Friday, November 2, 2018

Introducing Kitah Adom

As you heard me say in this space last month, the preschool is proud to celebrate its 13th anniversary this year. This special birthday has provided us with an opportunity to reflect on where we've been and where we'd like to go in the future. It's also the perfect time to introduce you to the preschool's incredibly talented, dedicated, and professional teaching staff, and to share with you some of what goes on in our classrooms every day.

Introducing Kitah Adom
Morah Virginia and Morah Traci teach Kitah Adom, often with the help of Morah Shonda, one of our floaters (teachers who float between classrooms and substitute when necessary).

Morah Virginia has been teaching two-year-olds for 16 years, and she's been with Agudas for six of those years. Before she was a preschool teacher, she was a lawyer, at one point working on Capitol Hill. She says she prefers working with two-year-olds to anybody else. She has two daughters in their 20s, one of whom works at the preschool, too.

Morah Traci received her B.A. in Biology from Mount Holyoke College in 1995.  She has two boys, the younger of whom attended Agudas Achim Preschool.  She's been working at the preschool for four and a half years and is looking into completing a Child Development Associate credential (CDA) sometime in the next year or two.

Morah Shonda has been with the preschool for seven years. She's also an Alexandria City Public Schools bus driver in the early mornings and afternoons; as a result, she occasionally sees some of our graduates on field trips, thought they can't always remember why she looks familiar! Her daughter graduated from TC Williams last year. 

Kitah Adom begins every day on our playground or social hall. This makes the transition at drop-off a little easier for our youngest ones to handle. The teachers engage with the children the moment they arrive. They encourage the children to use their big muscles to climb, run, and dig. They talk with them constantly, observing the world around them, introducing them to new vocabulary and new concepts at the same time. They play. They pretend. They find bugs. And they eat snack outside whenever possible.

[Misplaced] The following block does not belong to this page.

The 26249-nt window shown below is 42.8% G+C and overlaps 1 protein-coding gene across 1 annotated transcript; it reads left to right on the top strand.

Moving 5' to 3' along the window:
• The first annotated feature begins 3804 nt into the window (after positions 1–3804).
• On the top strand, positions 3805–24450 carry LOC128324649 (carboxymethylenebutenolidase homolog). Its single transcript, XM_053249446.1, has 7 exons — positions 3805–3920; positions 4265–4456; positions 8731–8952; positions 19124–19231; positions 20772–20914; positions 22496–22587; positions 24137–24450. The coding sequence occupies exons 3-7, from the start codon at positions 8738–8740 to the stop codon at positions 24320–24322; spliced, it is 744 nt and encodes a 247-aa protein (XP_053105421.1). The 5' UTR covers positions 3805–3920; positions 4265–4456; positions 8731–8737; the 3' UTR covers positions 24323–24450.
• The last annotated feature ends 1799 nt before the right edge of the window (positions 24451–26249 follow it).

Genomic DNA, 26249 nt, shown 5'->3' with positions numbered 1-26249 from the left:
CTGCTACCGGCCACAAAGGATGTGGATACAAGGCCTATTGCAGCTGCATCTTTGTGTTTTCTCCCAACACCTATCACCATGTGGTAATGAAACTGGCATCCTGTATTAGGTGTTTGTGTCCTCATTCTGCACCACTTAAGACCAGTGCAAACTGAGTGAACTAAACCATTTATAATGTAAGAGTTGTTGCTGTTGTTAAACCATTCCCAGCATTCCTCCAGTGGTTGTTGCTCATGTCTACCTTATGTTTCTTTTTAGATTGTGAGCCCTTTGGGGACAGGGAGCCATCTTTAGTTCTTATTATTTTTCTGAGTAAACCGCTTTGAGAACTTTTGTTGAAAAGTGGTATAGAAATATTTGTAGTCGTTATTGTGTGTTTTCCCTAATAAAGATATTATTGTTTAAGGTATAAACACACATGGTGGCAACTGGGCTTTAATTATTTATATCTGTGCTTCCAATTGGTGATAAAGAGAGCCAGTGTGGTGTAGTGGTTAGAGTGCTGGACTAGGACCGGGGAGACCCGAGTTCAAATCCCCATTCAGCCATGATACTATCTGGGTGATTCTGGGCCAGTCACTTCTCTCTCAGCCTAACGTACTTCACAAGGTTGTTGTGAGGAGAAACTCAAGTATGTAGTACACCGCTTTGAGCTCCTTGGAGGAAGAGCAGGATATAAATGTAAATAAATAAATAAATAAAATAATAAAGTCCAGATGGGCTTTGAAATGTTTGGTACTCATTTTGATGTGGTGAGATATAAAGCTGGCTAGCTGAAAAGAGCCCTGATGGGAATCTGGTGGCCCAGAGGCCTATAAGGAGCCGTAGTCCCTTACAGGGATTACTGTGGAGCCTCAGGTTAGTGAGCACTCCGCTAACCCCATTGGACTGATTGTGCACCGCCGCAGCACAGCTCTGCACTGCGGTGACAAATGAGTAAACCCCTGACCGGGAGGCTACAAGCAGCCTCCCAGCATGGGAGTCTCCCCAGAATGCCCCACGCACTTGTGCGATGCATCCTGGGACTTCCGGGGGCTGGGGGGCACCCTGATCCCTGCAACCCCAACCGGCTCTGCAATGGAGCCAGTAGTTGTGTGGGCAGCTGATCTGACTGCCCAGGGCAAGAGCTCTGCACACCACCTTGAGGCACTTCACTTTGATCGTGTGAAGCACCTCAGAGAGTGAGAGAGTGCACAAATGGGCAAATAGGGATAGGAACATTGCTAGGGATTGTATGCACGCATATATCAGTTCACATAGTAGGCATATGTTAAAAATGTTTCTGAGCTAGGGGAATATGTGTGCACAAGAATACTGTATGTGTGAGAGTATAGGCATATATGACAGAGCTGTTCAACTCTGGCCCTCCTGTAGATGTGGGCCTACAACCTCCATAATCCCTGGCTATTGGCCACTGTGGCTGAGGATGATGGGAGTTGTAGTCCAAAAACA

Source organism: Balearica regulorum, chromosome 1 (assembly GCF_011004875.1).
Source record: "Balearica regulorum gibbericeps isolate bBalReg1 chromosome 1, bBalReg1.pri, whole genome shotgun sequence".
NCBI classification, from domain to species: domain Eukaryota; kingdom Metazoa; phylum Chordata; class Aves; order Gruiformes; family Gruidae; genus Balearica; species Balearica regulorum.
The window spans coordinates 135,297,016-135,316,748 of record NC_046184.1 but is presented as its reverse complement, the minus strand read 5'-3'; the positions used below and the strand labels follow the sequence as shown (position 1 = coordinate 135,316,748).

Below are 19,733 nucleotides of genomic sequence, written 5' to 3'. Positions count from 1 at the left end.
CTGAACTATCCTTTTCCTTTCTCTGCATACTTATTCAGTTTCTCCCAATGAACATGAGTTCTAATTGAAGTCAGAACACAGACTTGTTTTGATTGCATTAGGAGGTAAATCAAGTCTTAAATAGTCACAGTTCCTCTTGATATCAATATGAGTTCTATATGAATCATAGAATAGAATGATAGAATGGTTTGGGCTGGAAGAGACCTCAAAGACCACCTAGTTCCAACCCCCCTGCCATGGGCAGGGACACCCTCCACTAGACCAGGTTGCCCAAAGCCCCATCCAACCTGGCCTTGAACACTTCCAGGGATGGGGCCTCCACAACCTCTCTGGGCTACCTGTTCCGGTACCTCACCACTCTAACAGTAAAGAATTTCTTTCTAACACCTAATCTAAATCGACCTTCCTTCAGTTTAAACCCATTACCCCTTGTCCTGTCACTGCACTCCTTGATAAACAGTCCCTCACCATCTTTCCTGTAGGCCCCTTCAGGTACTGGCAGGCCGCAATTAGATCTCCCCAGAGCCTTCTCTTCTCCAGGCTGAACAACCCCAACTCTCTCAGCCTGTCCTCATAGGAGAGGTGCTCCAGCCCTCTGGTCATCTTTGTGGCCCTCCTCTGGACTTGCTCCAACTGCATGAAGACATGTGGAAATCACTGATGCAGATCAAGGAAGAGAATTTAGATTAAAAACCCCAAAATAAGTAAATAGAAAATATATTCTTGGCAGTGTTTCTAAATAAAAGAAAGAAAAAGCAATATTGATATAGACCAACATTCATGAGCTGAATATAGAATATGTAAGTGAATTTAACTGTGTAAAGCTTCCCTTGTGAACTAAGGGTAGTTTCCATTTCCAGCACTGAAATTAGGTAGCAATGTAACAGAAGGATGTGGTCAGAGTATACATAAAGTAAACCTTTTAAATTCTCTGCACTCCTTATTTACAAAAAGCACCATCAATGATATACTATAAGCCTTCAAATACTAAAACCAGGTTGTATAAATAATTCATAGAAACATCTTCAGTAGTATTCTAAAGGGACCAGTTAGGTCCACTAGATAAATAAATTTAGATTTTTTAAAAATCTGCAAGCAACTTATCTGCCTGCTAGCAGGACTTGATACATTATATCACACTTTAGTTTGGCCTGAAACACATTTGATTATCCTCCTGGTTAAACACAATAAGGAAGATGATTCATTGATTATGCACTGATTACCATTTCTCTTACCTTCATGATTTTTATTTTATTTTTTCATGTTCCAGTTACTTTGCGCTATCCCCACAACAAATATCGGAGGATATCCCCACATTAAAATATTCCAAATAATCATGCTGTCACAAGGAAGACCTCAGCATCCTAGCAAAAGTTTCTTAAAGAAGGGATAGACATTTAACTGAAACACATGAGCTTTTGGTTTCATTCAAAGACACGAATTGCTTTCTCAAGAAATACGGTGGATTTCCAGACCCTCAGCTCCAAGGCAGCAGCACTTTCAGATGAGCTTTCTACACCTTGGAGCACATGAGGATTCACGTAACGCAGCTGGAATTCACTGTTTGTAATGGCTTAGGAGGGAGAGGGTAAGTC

Once they return to the classroom, it's snack time followed by a short circle time. After that, it's time to get messy.

The Kitah Adom teachers are not afraid of paint or big projects. One of my favorites was the dreidel they created as a group last year.

The ten children were seated at two tables, and on each was large piece of poster board. One teacher squirted a little red and blue paint on each one while the other passed out paint brushes. Very carefully the children began drawing their brushes across the poster board. After a minute, one child experimented by turning their brush upside down and dragging it across the page, creating a clean line in the process. They teachers seized the opportunity and encouraged all the children to do the same.

It wasn't long before another child gingerly used their finger to draw in the paint. After saying, "What a good idea! Let's all use our fingers!" the teachers collected the paint brushes. Soon, the children were using both hands to smear the paint over the paper, which at this point had become a lovely purple. Some were covered up to their elbows. Finally, the teachers added glitter to the mix, which created a whole new feel to the paint. Not a single child shied away from getting gritty and sticky.

This ended up being a full-body sensory experience as well as a collaborative art project. The children found new ways to use the tools and materials they'd been given, and the teachers took advantage of that enthusiasm, which led to even more experimentation and more creativity.

After the paint dried, the teachers cut out large dreidel shapes, stapled them back to back, and stuffed the insides with newspaper. A lovely 3-D dreidel hung in the classroom for the rest of the year, a memory of a great day.

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